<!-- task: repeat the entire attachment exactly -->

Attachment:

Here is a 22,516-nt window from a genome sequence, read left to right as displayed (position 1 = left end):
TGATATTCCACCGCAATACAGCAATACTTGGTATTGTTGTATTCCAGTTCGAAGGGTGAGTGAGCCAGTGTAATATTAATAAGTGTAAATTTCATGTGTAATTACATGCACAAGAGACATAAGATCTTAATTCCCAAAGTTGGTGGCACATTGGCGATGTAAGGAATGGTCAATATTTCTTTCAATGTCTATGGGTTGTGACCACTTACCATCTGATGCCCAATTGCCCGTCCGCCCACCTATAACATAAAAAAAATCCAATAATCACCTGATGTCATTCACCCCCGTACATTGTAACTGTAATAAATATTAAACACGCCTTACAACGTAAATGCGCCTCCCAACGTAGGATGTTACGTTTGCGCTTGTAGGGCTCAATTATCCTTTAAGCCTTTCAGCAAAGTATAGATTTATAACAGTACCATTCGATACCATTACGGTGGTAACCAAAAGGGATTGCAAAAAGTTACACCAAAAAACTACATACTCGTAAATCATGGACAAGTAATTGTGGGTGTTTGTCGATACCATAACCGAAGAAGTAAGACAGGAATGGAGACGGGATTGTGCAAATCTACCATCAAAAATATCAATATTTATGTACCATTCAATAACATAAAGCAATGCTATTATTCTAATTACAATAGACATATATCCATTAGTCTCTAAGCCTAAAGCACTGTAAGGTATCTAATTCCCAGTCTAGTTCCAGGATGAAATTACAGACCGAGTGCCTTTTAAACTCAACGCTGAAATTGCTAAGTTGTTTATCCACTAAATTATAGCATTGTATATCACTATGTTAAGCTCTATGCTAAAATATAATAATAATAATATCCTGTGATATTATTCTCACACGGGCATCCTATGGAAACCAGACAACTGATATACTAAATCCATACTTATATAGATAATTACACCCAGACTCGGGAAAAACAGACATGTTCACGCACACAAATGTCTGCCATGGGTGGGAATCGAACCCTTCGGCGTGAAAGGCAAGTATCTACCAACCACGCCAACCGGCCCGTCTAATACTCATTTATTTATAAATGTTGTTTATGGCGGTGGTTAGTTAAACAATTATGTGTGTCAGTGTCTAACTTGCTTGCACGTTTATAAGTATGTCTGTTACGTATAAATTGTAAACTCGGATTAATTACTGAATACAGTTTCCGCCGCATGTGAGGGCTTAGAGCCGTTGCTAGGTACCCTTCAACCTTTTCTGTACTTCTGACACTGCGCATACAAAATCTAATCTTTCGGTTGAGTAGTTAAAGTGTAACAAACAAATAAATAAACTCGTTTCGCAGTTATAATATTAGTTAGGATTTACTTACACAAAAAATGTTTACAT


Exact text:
Here is a 22,516-nt window from a genome sequence, read left to right as displayed (position 1 = left end):
TGATATTCCACCGCAATACAGCAATACTTGGTATTGTTGTATTCCAGTTCGAAGGGTGAGTGAGCCAGTGTAATATTAATAAGTGTAAATTTCATGTGTAATTACATGCACAAGAGACATAAGATCTTAATTCCCAAAGTTGGTGGCACATTGGCGATGTAAGGAATGGTCAATATTTCTTTCAATGTCTATGGGTTGTGACCACTTACCATCTGATGCCCAATTGCCCGTCCGCCCACCTATAACATAAAAAAAATCCAATAATCACCTGATGTCATTCACCCCCGTACATTGTAACTGTAATAAATATTAAACACGCCTTACAACGTAAATGCGCCTCCCAACGTAGGATGTTACGTTTGCGCTTGTAGGGCTCAATTATCCTTTAAGCCTTTCAGCAAAGTATAGATTTATAACAGTACCATTCGATACCATTACGGTGGTAACCAAAAGGGATTGCAAAAAGTTACACCAAAAAACTACATACTCGTAAATCATGGACAAGTAATTGTGGGTGTTTGTCGATACCATAACCGAAGAAGTAAGACAGGAATGGAGACGGGATTGTGCAAATCTACCATCAAAAATATCAATATTTATGTACCATTCAATAACATAAAGCAATGCTATTATTCTAATTACAATAGACATATATCCATTAGTCTCTAAGCCTAAAGCACTGTAAGGTATCTAATTCCCAGTCTAGTTCCAGGATGAAATTACAGACCGAGTGCCTTTTAAACTCAACGCTGAAATTGCTAAGTTGTTTATCCACTAAATTATAGCATTGTATATCACTATGTTAAGCTCTATGCTAAAATATAATAATAATAATATCCTGTGATATTATTCTCACACGGGCATCCTATGGAAACCAGACAACTGATATACTAAATCCATACTTATATAGATAATTACACCCAGACTCGGGAAAAACAGACATGTTCACGCACACAAATGTCTGCCATGGGTGGGAATCGAACCCTTCGGCGTGAAAGGCAAGTATCTACCAACCACGCCAACCGGCCCGTCTAATACTCATTTATTTATAAATGTTGTTTATGGCGGTGGTTAGTTAAACAATTATGTGTGTCAGTGTCTAACTTGCTTGCACGTTTATAAGTATGTCTGTTACGTATAAATTGTAAACTCGGATTAATTACTGAATACAGTTTCCGCCGCATGTGAGGGCTTAGAGCCGTTGCTAGGTACCCTTCAACCTTTTCTGTACTTCTGACACTGCGCATACAAAATCTAATCTTTCGGTTGAGTAGTTAAAGTGTAACAAACAAATAAATAAACTCGTTTCGCAGTTATAATATTAGTTAGGATTTACTTACACAAAAAATGTTTACAT